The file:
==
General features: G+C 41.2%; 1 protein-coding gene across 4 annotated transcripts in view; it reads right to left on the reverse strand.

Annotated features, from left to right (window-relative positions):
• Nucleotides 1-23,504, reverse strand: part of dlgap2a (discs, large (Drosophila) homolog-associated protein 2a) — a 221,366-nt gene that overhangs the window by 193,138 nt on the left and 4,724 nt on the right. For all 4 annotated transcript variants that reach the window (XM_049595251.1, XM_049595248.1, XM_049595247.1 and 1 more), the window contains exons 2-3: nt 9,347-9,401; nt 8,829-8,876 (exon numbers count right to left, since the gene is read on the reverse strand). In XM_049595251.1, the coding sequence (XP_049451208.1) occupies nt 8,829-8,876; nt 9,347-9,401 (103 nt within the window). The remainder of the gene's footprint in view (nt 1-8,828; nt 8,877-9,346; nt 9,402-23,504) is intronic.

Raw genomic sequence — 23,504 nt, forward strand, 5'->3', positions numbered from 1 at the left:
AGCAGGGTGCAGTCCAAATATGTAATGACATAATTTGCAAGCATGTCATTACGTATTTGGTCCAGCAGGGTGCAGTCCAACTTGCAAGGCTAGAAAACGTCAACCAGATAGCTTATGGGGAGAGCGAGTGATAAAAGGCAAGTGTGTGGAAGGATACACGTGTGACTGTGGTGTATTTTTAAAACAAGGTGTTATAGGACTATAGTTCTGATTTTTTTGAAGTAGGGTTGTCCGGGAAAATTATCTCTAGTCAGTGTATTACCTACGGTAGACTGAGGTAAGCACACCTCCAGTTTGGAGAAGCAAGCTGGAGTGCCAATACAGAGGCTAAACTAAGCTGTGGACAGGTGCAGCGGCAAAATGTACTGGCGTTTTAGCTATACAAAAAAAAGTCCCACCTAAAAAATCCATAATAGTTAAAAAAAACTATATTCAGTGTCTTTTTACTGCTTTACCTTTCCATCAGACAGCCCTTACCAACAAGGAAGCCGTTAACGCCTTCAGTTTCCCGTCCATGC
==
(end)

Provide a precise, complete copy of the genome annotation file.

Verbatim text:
General features: G+C 41.2%; 1 protein-coding gene across 4 annotated transcripts in view; it reads right to left on the reverse strand.

Annotated features, from left to right (window-relative positions):
• Nucleotides 1-23,504, reverse strand: part of dlgap2a (discs, large (Drosophila) homolog-associated protein 2a) — a 221,366-nt gene that overhangs the window by 193,138 nt on the left and 4,724 nt on the right. For all 4 annotated transcript variants that reach the window (XM_049595251.1, XM_049595248.1, XM_049595247.1 and 1 more), the window contains exons 2-3: nt 9,347-9,401; nt 8,829-8,876 (exon numbers count right to left, since the gene is read on the reverse strand). In XM_049595251.1, the coding sequence (XP_049451208.1) occupies nt 8,829-8,876; nt 9,347-9,401 (103 nt within the window). The remainder of the gene's footprint in view (nt 1-8,828; nt 8,877-9,346; nt 9,402-23,504) is intronic.

Raw genomic sequence — 23,504 nt, forward strand, 5'->3', positions numbered from 1 at the left:
AGCAGGGTGCAGTCCAAATATGTAATGACATAATTTGCAAGCATGTCATTACGTATTTGGTCCAGCAGGGTGCAGTCCAACTTGCAAGGCTAGAAAACGTCAACCAGATAGCTTATGGGGAGAGCGAGTGATAAAAGGCAAGTGTGTGGAAGGATACACGTGTGACTGTGGTGTATTTTTAAAACAAGGTGTTATAGGACTATAGTTCTGATTTTTTTGAAGTAGGGTTGTCCGGGAAAATTATCTCTAGTCAGTGTATTACCTACGGTAGACTGAGGTAAGCACACCTCCAGTTTGGAGAAGCAAGCTGGAGTGCCAATACAGAGGCTAAACTAAGCTGTGGACAGGTGCAGCGGCAAAATGTACTGGCGTTTTAGCTATACAAAAAAAAGTCCCACCTAAAAAATCCATAATAGTTAAAAAAAACTATATTCAGTGTCTTTTTACTGCTTTACCTTTCCATCAGACAGCCCTTACCAACAAGGAAGCCGTTAACGCCTTCAGTTTCCCGTCCATGC